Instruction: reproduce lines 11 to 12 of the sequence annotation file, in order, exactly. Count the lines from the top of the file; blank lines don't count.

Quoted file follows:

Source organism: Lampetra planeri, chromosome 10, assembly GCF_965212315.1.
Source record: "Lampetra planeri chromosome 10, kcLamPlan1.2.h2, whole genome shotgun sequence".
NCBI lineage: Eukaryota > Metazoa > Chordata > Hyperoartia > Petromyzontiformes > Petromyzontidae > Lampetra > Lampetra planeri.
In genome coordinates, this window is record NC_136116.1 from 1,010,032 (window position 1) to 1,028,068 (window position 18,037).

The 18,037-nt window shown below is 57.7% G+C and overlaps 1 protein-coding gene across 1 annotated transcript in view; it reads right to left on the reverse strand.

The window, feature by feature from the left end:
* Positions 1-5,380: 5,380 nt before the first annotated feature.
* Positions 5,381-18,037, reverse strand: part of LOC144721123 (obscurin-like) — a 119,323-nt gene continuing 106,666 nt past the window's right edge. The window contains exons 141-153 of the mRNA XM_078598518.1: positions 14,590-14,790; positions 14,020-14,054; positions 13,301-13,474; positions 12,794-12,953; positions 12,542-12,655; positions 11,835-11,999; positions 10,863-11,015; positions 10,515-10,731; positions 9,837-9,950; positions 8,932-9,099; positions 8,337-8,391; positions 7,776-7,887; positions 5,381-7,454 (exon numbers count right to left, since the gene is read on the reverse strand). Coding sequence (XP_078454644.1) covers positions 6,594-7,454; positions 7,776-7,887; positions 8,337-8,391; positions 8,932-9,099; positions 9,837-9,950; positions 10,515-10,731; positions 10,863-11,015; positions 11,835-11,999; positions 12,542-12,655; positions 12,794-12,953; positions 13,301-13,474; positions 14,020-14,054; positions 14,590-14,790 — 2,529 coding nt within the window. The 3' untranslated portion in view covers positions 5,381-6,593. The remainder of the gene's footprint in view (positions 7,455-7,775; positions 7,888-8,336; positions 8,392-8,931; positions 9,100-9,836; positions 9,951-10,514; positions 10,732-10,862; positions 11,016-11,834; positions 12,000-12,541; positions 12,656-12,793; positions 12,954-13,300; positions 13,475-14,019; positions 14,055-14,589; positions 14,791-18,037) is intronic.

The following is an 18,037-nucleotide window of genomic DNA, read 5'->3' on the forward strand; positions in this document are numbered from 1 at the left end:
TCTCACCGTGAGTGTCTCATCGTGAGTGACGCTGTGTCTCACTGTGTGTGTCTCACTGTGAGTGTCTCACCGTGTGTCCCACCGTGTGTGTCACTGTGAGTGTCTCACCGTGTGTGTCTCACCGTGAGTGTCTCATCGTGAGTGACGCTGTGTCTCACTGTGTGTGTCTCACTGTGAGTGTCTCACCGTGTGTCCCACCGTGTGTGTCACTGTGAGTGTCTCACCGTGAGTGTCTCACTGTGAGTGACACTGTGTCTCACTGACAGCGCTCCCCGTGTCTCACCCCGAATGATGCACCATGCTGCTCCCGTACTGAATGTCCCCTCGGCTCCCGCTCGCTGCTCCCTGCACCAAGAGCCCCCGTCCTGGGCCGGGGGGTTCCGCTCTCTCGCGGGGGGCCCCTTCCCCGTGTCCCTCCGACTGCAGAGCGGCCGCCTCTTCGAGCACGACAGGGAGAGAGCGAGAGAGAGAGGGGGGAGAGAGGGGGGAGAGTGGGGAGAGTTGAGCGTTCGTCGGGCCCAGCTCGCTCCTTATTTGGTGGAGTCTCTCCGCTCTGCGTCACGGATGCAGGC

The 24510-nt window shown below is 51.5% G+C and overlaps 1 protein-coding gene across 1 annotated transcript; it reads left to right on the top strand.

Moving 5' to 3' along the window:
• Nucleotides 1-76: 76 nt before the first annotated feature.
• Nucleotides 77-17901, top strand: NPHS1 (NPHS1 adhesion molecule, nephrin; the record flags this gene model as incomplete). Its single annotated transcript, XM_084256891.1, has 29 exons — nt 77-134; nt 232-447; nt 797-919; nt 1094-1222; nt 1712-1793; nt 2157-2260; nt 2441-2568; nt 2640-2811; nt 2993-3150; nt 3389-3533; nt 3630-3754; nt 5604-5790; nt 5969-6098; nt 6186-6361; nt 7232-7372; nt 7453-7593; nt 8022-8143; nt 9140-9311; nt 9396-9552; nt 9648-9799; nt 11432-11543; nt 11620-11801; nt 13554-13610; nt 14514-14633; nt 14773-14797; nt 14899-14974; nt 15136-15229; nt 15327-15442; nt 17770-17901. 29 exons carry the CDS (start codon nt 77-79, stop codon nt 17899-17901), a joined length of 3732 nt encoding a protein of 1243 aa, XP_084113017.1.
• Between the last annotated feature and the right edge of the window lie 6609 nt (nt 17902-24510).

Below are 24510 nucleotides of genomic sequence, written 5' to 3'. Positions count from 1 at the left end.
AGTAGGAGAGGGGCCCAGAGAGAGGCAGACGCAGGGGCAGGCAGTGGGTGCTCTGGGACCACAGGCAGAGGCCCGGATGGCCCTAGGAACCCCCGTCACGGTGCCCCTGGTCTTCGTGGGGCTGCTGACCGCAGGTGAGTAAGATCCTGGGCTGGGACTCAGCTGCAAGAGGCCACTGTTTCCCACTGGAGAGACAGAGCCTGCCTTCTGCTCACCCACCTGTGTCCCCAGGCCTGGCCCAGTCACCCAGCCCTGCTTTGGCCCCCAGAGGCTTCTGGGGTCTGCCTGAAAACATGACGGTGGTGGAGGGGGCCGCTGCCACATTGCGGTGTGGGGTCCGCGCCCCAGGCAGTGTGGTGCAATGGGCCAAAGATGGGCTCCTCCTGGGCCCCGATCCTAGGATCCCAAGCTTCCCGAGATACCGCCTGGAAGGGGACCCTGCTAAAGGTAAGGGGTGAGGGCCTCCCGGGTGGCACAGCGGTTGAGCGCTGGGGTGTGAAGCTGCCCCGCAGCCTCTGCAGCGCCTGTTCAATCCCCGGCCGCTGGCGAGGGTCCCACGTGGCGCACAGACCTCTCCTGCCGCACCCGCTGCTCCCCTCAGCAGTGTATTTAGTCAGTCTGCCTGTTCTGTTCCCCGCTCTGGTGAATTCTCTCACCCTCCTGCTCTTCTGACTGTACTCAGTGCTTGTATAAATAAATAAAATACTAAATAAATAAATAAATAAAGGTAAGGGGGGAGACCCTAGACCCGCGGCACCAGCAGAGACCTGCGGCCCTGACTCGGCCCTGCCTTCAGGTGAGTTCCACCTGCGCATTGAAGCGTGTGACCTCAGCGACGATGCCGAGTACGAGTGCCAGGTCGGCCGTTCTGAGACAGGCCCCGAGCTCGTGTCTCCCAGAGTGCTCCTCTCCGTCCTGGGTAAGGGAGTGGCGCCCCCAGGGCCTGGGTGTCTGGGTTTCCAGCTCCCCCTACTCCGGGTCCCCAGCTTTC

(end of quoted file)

The 24510-nt window shown below is 51.5% G+C and overlaps 1 protein-coding gene across 1 annotated transcript; it reads left to right on the top strand.

Moving 5' to 3' along the window: